The British Equine Dealers’ Federation (BEDF), a registration scheme designed to boost the credibility of horse dealers, has attracted a lukewarm response from the industry since it was launched in July — with buyers apparently more enthusiastic than sellers.
In an attempt to root out those rogue traders who give the industry a bad name, the BEDF provides members with contracts of sale, terms and conditions to use in transactions, and access to a tribunals system to resolve any disputes.
With litigation on the increase, the creation of BEDF couldn’t be more timely, but a disappointing response has lead to the association dropping its subscription from an original £500 to £200 in a bid to attract more members.
Prof Barry Peachey, chairman of BEDA’s tribunal and of the Equine and Animal Lawyers Association, claims that the association will give buyers confidence and its members protection from being sued in the small claims court.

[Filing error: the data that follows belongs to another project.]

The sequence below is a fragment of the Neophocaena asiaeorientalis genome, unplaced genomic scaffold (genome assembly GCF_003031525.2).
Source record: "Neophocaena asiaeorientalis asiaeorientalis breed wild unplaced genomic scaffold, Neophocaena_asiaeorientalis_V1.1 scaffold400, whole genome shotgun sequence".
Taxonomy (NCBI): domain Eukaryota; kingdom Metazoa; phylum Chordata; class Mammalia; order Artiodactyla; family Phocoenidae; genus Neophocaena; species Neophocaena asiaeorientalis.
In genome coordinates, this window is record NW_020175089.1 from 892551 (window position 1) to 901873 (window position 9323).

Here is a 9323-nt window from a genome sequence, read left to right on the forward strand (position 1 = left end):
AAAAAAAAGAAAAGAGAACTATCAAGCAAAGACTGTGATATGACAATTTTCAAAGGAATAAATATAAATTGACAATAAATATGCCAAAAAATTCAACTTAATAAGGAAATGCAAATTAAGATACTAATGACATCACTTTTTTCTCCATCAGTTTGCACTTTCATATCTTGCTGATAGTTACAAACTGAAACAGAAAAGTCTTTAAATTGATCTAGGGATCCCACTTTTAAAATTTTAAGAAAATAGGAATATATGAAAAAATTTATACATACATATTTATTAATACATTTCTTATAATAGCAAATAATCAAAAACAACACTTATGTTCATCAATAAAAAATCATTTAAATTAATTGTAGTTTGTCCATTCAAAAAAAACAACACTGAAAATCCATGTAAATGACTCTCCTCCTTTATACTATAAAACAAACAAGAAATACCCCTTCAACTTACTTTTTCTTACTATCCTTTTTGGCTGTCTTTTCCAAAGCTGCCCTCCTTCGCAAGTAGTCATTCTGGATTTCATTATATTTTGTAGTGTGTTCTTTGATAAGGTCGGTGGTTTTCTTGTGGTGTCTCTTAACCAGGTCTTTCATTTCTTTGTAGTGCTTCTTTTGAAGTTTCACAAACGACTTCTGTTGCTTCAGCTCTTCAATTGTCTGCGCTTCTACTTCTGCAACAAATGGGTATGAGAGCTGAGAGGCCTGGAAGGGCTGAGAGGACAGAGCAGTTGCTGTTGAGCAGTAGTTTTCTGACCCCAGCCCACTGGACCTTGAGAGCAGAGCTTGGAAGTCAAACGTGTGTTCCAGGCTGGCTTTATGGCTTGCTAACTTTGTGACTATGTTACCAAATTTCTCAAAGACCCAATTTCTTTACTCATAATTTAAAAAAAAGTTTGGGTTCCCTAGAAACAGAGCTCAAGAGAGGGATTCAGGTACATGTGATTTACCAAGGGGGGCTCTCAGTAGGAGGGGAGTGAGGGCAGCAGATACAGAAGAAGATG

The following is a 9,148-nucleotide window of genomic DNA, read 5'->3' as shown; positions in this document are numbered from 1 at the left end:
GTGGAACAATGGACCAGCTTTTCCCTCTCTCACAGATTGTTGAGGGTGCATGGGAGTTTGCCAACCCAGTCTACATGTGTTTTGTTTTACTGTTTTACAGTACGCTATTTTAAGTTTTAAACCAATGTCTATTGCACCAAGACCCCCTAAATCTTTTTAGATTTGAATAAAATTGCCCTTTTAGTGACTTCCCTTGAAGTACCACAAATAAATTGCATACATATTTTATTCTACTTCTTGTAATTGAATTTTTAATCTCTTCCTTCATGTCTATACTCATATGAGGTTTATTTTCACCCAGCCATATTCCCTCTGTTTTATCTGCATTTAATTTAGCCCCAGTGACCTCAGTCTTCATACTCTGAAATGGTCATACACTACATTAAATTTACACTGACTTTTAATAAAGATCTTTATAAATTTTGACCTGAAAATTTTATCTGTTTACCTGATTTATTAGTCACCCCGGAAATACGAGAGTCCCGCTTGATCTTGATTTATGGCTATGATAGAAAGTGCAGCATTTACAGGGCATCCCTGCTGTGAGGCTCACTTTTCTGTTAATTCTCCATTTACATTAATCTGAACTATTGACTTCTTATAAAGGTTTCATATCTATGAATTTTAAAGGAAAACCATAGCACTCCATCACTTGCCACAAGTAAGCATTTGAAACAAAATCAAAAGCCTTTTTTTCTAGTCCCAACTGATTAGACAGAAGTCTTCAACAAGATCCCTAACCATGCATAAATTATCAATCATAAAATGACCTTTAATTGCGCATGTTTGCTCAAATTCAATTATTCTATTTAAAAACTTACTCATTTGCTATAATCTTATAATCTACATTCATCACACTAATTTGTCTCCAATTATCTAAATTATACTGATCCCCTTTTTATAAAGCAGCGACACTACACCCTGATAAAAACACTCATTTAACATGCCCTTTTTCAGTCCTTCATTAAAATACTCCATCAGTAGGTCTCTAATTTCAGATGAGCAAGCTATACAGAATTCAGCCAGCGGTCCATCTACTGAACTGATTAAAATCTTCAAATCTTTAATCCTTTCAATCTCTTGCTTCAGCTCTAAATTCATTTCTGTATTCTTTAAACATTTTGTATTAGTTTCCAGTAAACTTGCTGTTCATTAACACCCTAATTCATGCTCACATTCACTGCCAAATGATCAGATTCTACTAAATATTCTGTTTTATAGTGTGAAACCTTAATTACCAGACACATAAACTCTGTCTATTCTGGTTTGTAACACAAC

“They will use a standard form contract, which means that if there are disputes, they’ll go to a tribunal,” he says.
So why the apathy towards BEDF? Perhaps one reason is that because the civil (county) courts system is user-friendly and cheap, people are happy to turn to it to resolve disputes if they arise and hence don’t need to avail themselves of BEDF’s promised tribunal system.
Lynn Russell, who has been selling horses for 20 years, queries whether any organisation can protect both parties involved in a dispute.
“You can’t go to court and act for buyer and seller,” she says.
Russell is also concerned that members will not be vetted and asks what will prevent rogue traders from joining it to gain a cover of respectability?
Prof Peachey responds that although the BEDF cannot run checks on people, its provisions include a stiff disciplinary system where offenders can be thrown out.